Comic Shows?

New and revived television series, that have roots in the comic book genre, give students a new way to experience comic books other than in film.

Comic book based TV shows have traditionally followed superheroes who are commonly known. However more modern programs star lesser known heroes and are even based off of comics that don’t feature superheroes at all.

“[Comics] translate very easily because they are so visual. If creators want to, they can do a direct translation,” said English teacher Mr. Eddie Mullins, “with a novel they have to cancel out so much.”

TV shows are taking a well-established medium, and reaching out to a wider audience by focusing on the humanity of the character.

This September marked the beginning of the television program, Marvel’s Agents of S.H.I.E.L.D., which initially opened with great ratings. This show follows a minor character from the popular Avengers movies, Phil Colson. Colson works for the government agency, S.H.I.E.L.D.  They attempt to protect mankind from the metahuman threat that stems from the summer blockbuster The Avengers. What separates this from the other parts of Disney’s Marvel franchise is the reoccurring characters don’t have any superpowers, which seem to be a staple in the Marvel cinematic universe.

Despite dropping ratings on Agents of S.H.I.E.L.D., Disney released that they would be creating four new TV shows based off of the superheroes: Daredevil, Jessica Jones, Luke Cage and Iron Fist. There will be a minimum of 13 episodes in their respective first seasons. After they are released, Disney will combine all four time lines and heroes into one mini-series that follows a superhero team called the Defenders. Netflix is set to be the distributor of the five programs even though Disney already owns multiple television networks.  These shows will focus on minority protagonists, who have not been featured in the title roles of one of Disney’s Marvel franchises to date.

In response to the news, Mullins said, “It’s the allure of superheroes: people identify with them. It’s really helpful for characters other than white males play a larger role.”

Around a week after the successful pilot episode of Agents of S.H.I.E.L.D., Fox announced their purchase of the rights of the television series Gotham, created by Bruno Heller, of Warner Brothers Studios.  It will depict Commissioner James Gordon in his early years in Gotham City, when he was just a police officer.  However it will not feature Batman, despite the fact that Gotham is the city where Bruce Wayne grew up.

While Gotham seems to be an origin story for how Batman’s Gotham City evolves to need Batman, the television series Arrow shows a city already in dire need of a hero. Arrow is Green Arrows origin story.  He is not one of the big heroes that immediately gained a self-titled comic book, but was written to be a supporting character. Although Detective Comics originally created him as a Batman knock-off, eventually certain character developments helped him become a hero in his own right. His real world identity is Oliver Queen, a billionaire playboy. In the television program he crashes on an isolated island in the Pacific. He battles his darker nature while on the island and after he is rescued. Oliver Queen becomes a vigilante when he returned home after spending five years on a remote island, and attempts to correct the social injustices of his hometown.  The show is now on its second season. The series seems to be separate from the DC cinematic universe.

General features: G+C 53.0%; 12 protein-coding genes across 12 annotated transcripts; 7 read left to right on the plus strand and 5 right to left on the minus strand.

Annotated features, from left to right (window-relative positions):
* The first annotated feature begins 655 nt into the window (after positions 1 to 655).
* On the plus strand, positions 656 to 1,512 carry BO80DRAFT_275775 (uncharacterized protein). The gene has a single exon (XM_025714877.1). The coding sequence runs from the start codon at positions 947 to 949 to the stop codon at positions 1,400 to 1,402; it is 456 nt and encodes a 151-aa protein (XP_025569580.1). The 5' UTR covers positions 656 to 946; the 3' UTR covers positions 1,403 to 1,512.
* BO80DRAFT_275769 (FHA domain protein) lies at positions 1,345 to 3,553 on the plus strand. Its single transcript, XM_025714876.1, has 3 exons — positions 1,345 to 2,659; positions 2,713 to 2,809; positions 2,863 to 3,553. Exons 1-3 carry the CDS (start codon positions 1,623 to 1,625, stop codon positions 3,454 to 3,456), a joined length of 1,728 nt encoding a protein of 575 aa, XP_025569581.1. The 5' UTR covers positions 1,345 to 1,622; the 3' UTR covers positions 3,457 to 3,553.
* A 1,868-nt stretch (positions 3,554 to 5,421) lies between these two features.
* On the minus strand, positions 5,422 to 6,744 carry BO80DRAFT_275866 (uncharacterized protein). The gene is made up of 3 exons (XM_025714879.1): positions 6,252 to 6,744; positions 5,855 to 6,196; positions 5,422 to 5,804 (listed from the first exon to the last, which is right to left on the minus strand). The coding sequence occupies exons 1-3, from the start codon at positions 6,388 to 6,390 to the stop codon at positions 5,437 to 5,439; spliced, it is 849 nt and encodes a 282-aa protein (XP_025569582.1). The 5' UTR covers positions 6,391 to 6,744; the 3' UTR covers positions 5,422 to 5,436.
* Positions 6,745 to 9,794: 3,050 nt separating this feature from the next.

Arrow features multiple spin off characters from the comics, including Speedy, Slade, Deadshot and Black Canary, all of whom are relatively minor characters. Episode eight and nine reveal one of the super hero comic greats: the Flash. The episodes introduce powerless Barry Allen, who is the Flash’s alter ego. Episode 20 was set to be the backdoor pilot for the new TV series Flash, however due to how well Barry Allen was received by CW executives in his two guest appearances, Flash will get its own traditional pilot.

One of the most successful comic based TV shows is The Walking Dead.  It is one of the few comic-based TV shows that have no superhero content whatsoever. It also has amazing ratings. Although the show can be pigeonholed in the horror genre, it is also a drama focusing on the shifting morals of the characters because of new situations they face due to the zombie apocalypse. The show still includes ample amounts of graphic guts and gore.  The television program was adapted from both graphic and non-graphic novels written by Kentucky native, Robert Kirkman.

TV programs, animated or live action, that feature well-known comic heroes have been popular in the past but they have traditionally been targeted towards a demographic of children, due to their campy feel. This also stemmed from the misconception that comics were written solely for children. But as the source material and perception has evolved interpretations of comic books have changed too. More recently live action TV shows look to entertain a more adult audience.